Achilles tendinopathy is a condition that causes pain, swelling, stiffness and weakness of the achilles tendon. It is thought to be caused by repeated minor trauma to the achilles tendon, which fails heal completely. This means that over time Achilles tendinopathy can develop. Achilles tendinopathy can be insertional and non-insertional. This condition was previously referred to as Achilles Tendonitis.
Achilles tendinopathy is an overuse injury which may be caused by: short calf muscles, over pronation of the foot ( the foot rolls in and flattens the arch leading to increased twisting stress up the leg), sudden increase in activity, inadequate warm up prior to activity.
Insertional Achilles tendinopathy occurs where the tendon inserts into the heel bone (calcaneus) and can be associated with posterior heel spurs and calcification of the tendon.
Non-insertional Achilles tendinopathy usually occurs between 2-6 cm from the insertion point into the calcaneus.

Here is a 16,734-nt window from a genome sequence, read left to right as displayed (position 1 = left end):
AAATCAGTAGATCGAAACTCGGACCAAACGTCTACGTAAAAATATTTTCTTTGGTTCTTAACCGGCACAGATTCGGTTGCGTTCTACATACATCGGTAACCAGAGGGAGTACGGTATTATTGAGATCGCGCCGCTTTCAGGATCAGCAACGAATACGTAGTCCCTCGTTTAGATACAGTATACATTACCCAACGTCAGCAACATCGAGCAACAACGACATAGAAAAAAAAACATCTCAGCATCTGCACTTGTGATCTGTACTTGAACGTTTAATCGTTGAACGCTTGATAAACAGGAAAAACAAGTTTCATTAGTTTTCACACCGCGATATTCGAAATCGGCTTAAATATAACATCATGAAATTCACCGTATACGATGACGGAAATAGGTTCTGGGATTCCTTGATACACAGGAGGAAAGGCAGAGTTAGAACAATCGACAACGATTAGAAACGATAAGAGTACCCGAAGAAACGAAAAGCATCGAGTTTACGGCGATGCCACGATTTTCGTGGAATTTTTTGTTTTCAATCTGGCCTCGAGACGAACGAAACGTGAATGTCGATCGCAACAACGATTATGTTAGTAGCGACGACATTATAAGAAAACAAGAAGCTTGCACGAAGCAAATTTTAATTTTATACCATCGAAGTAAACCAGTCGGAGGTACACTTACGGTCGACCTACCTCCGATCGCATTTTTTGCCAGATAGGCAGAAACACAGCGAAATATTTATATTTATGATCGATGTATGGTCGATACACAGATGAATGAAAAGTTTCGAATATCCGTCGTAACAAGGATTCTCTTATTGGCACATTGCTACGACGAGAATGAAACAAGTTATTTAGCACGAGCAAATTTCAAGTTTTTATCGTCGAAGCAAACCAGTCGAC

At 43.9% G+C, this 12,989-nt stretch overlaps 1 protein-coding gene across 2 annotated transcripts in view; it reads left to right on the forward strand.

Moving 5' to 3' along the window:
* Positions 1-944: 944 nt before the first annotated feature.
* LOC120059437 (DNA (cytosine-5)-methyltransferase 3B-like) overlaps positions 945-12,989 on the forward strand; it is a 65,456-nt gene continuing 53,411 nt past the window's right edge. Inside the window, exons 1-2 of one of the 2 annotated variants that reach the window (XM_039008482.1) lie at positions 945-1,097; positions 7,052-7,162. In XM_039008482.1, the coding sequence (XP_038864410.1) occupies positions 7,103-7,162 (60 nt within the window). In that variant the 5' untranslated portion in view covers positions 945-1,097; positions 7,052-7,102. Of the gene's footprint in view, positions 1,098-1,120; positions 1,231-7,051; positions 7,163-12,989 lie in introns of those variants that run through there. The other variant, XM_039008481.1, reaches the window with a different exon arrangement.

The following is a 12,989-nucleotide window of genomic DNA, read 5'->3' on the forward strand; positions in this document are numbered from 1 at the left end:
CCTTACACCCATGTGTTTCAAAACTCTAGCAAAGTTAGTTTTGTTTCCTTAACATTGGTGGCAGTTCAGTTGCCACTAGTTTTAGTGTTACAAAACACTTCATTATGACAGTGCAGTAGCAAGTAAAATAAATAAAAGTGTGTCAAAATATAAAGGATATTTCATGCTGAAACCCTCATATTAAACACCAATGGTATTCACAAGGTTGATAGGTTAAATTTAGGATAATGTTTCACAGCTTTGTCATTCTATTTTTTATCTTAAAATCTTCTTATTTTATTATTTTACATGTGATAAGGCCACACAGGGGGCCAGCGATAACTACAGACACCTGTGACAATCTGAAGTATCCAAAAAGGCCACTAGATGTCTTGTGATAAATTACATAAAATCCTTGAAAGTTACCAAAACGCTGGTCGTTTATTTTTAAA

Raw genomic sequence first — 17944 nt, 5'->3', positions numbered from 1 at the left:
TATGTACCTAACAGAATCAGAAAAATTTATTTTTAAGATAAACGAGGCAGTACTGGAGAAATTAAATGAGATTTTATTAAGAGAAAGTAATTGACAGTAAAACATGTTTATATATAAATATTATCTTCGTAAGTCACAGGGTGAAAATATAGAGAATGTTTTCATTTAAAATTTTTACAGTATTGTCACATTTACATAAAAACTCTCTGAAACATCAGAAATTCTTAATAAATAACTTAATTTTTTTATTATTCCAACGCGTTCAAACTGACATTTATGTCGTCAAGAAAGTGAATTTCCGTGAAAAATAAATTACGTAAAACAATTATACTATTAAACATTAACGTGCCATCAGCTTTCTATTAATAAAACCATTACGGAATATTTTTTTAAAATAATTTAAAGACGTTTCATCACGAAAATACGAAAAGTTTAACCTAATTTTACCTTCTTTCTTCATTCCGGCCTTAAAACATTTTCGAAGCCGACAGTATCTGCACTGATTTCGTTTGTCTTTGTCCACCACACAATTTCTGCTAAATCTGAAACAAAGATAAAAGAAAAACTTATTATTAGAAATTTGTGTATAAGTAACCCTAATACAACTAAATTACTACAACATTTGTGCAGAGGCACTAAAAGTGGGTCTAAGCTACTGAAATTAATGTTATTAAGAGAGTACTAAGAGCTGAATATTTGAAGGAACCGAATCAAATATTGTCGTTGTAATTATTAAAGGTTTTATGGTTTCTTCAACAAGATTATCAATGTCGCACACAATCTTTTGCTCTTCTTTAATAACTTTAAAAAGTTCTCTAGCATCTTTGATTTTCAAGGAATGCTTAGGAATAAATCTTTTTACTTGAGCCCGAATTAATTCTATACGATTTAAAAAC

Diagnosis can established with clinical signs and can be confirmed by an Ultrasound scan.
Treatment options include rest, ice packs, anti-inflammatorys, physiotherapy, immobilisation, orthotic insoles with heel raise, therapeutic ultrasound, ESWT and cortisone injections under Ultrasound guidance. Cortisone injections around the Achilles tendon are controversial as they can provoke rupture of the tendon, if given they should be performed under ultrasound guidance to ensure the tendon itself is not injected. If conservative measures fail surgical intervention may be considered. Shockwave therapy ESWT has been used more recently to help stimulate neo-vascularisation and promote tissue healing.